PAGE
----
Stocks Open Lower; Can Nasdaq, S&P 500 Hold New Highs? – Investor's Business Daily

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A sharp upward revision to Q1 GDP estimates and early strength in some retail names could not keep stocks from opening with tight losses Friday, as the market prepared for a three-day weekend.

The Dow Jones industrial average and the S&P 500 traded a fraction below breakeven. The Nasdaq dipped 0.1%. Both the Nasdaq and the S&P 500 opened less than 0.5% above their prior highs.

Deckers, Big Lots, Veeva Jump; Splunk, GameStop Dive

On the Dow, General Electric (GE) dropped 0.6% and Visa (V)shed 0.5% at the start of trade. UnitedHealth Group (UNH) and Walt Disney (DIS) traded up 0.4% ech.

The mood turned mixed for retail stocks continued early Friday, with Big Lots (BIG) spiking 4% on earnings, Costco (COST) climbed 2% and Ulta Beauty (ULTA) swung up 4% after reporting strong results late Thursday. On the downside, GameStop (GME) dropped 8% and Zoe’s Kitchen (ZOES) took an early 24% loss following Q1 results.

Nasdaq 100 stock Ulta reported Q1 earnings growth of 41%, well above expectations, on a stronger-than-expected 22% gain in sales. Friday’s gain lifted shares out of buy range above a flat base buy point at 289.37.

Costco topped analyst fiscal third-quarter targets on both its top and bottom lines, and same-store-sales growth of 5% beat consensus views for a 4% gain. The stock has pulled backed to test 10-week support, dipping 5% below a cup-base buy point of 178.81.

Uggs maker Deckers Outdoor (DECK) leapt 18%, despite a fiscal fourth-quarter earnings miss, as revenue topped expectations and management raised its Q1 and full-year earnings guidance above consensus views.

IBD 50 stock Veeva Systems (VEEV) sparked up 5% in opening trade. A 47% rise in adjusted Q1 earnings, a 32% sales gain and a 33% advance in subscription sales whomped analyst expectations. The stock is extended after a flat base breakout in March.

Data cruncher Splunk (SPLK) dropped 7% at the open. The San Francisco-based company reported Q1 results that met or beat analysts targets late Thursday, although unable to break above a one-cent per-share loss and book a profit as sales growth slowed to 30%. The loss sent the stock back below a flat base buy point of 66.56.

Q1 GDP, Consumer Spending Revised Higher; Oil Ekes Higher

Orders for durable goods dipped 0.7% in April, the Commerce Department reported, down from a 2.3% jump in March, but better than consensus views for a 1% decline. Minus transportation, orders were down 0.4%, vs. expectations for a 0.4% gain. Core capital goods orders were flat, below views for a 0.2% increase.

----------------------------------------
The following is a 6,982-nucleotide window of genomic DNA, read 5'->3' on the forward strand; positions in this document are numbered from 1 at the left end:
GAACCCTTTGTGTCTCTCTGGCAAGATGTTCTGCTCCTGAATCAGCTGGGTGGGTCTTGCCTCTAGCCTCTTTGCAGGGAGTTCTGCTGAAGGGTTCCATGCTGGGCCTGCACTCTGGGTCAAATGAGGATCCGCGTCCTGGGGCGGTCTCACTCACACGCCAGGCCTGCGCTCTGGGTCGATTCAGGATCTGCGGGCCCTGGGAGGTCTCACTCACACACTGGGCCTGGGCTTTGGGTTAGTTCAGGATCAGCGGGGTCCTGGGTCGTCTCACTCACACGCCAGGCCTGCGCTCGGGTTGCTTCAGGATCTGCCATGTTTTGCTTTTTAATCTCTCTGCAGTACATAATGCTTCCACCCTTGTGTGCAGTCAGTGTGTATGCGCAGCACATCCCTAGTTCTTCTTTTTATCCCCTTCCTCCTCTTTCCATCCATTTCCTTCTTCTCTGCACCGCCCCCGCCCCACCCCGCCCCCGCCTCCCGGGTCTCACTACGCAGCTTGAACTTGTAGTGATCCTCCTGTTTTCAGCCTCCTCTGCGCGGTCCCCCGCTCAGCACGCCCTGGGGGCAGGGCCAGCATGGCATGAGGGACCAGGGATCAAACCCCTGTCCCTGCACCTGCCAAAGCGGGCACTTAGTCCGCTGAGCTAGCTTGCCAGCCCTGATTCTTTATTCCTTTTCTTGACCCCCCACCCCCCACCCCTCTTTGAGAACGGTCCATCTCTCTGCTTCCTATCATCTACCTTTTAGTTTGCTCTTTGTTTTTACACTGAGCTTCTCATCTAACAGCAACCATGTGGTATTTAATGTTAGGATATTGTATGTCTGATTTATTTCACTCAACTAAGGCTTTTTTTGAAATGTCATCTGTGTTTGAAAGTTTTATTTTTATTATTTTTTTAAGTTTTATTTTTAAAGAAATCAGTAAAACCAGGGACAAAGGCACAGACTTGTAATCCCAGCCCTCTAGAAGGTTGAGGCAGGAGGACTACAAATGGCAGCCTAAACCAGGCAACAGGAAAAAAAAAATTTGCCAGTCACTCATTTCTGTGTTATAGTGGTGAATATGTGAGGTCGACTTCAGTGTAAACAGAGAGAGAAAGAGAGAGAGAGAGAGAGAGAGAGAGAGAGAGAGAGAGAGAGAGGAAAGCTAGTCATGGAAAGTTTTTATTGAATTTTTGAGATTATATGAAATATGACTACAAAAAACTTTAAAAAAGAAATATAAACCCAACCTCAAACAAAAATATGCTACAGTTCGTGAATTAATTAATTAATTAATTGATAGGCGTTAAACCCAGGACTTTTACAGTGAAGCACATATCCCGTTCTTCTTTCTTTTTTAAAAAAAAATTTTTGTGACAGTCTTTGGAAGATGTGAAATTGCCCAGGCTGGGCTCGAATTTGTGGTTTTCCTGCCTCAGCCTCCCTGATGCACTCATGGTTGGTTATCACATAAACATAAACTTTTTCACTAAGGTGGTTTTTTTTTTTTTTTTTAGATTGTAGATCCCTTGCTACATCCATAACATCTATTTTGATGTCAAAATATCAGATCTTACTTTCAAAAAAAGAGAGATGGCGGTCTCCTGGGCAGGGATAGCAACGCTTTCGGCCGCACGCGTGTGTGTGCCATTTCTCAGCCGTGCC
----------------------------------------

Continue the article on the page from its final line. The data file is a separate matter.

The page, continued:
Commerce bumped up its estimate for Q1 GDP growth to 1.2%, vs. its initial estimate of 0.7% growth. Economists had projected a mild upgrade, to 0.8%. The GDP Price Index rose 2.2%, essentially in line with estimates. Consumer spending was revised to a 0.6% gain, double the initial estimate and above consensus targets for a 0.4% increase.

The University of Michigan’s Consumer Sentiment Index for May is set for a 10 a.m. release.

Oil prices have one last hurdle to jump in a busy week, with Baker Hughes (BHI) rig count report due at 1 p.m. ET. Oil was volatile early Friday, with West Texas Intermediate up a fraction, holding below $49 a barrel and down more than 2% for the week. Gold popped 0.7% to above $1,269, up more than 1% on the week.

The dollar eased and showed little change for the week vs. the euro and the yen. Bonds edged up, leaving the 10-year yield down 2 basis points at 2.24% and flat for the week.

Hong Kong’s Hang Seng Index inched ahead a fraction on Friday, but ended the week ahead 1.8% and at its highest mark since July 2015. In Japan, Tokyo’s Nikkei 225 fell 0.6%, leaving it with a 1.1% gain for the week but still fighting to break above 20,000.

In Europe, benchmarks in Frankfurt and Paris traded lower near midday and were tracking toward modest declines for the week.  London’s FTSE 100 added 0.4% intraday Friday, up about 1% for the week.

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